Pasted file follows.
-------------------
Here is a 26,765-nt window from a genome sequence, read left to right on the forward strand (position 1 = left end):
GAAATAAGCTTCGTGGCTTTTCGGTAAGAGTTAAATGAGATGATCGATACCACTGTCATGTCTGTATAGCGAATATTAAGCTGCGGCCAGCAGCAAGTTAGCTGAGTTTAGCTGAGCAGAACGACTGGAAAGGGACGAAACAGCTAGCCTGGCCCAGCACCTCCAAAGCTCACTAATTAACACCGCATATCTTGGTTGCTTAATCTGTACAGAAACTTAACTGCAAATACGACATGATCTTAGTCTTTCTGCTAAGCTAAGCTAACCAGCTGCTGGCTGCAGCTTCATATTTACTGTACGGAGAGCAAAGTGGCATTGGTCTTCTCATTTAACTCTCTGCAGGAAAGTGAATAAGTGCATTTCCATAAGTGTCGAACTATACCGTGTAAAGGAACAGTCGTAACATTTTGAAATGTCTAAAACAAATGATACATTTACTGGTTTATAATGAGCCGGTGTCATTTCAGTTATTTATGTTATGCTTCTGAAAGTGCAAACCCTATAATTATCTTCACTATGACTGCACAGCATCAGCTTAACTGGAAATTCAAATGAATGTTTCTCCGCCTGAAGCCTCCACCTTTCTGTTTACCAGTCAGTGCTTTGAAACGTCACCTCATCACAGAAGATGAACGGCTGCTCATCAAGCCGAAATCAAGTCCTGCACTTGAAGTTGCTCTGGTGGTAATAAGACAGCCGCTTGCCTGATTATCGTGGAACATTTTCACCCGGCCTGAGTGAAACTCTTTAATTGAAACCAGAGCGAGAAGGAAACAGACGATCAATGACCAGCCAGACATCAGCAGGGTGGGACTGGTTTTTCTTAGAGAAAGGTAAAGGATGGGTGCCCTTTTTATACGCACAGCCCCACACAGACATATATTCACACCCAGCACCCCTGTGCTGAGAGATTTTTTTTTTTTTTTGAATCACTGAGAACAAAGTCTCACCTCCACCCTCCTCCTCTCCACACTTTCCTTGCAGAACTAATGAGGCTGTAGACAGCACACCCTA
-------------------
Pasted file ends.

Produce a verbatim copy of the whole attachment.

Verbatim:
Here is a 26,765-nt window from a genome sequence, read left to right on the forward strand (position 1 = left end):
GAAATAAGCTTCGTGGCTTTTCGGTAAGAGTTAAATGAGATGATCGATACCACTGTCATGTCTGTATAGCGAATATTAAGCTGCGGCCAGCAGCAAGTTAGCTGAGTTTAGCTGAGCAGAACGACTGGAAAGGGACGAAACAGCTAGCCTGGCCCAGCACCTCCAAAGCTCACTAATTAACACCGCATATCTTGGTTGCTTAATCTGTACAGAAACTTAACTGCAAATACGACATGATCTTAGTCTTTCTGCTAAGCTAAGCTAACCAGCTGCTGGCTGCAGCTTCATATTTACTGTACGGAGAGCAAAGTGGCATTGGTCTTCTCATTTAACTCTCTGCAGGAAAGTGAATAAGTGCATTTCCATAAGTGTCGAACTATACCGTGTAAAGGAACAGTCGTAACATTTTGAAATGTCTAAAACAAATGATACATTTACTGGTTTATAATGAGCCGGTGTCATTTCAGTTATTTATGTTATGCTTCTGAAAGTGCAAACCCTATAATTATCTTCACTATGACTGCACAGCATCAGCTTAACTGGAAATTCAAATGAATGTTTCTCCGCCTGAAGCCTCCACCTTTCTGTTTACCAGTCAGTGCTTTGAAACGTCACCTCATCACAGAAGATGAACGGCTGCTCATCAAGCCGAAATCAAGTCCTGCACTTGAAGTTGCTCTGGTGGTAATAAGACAGCCGCTTGCCTGATTATCGTGGAACATTTTCACCCGGCCTGAGTGAAACTCTTTAATTGAAACCAGAGCGAGAAGGAAACAGACGATCAATGACCAGCCAGACATCAGCAGGGTGGGACTGGTTTTTCTTAGAGAAAGGTAAAGGATGGGTGCCCTTTTTATACGCACAGCCCCACACAGACATATATTCACACCCAGCACCCCTGTGCTGAGAGATTTTTTTTTTTTTTTGAATCACTGAGAACAAAGTCTCACCTCCACCCTCCTCCTCTCCACACTTTCCTTGCAGAACTAATGAGGCTGTAGACAGCACACCCTA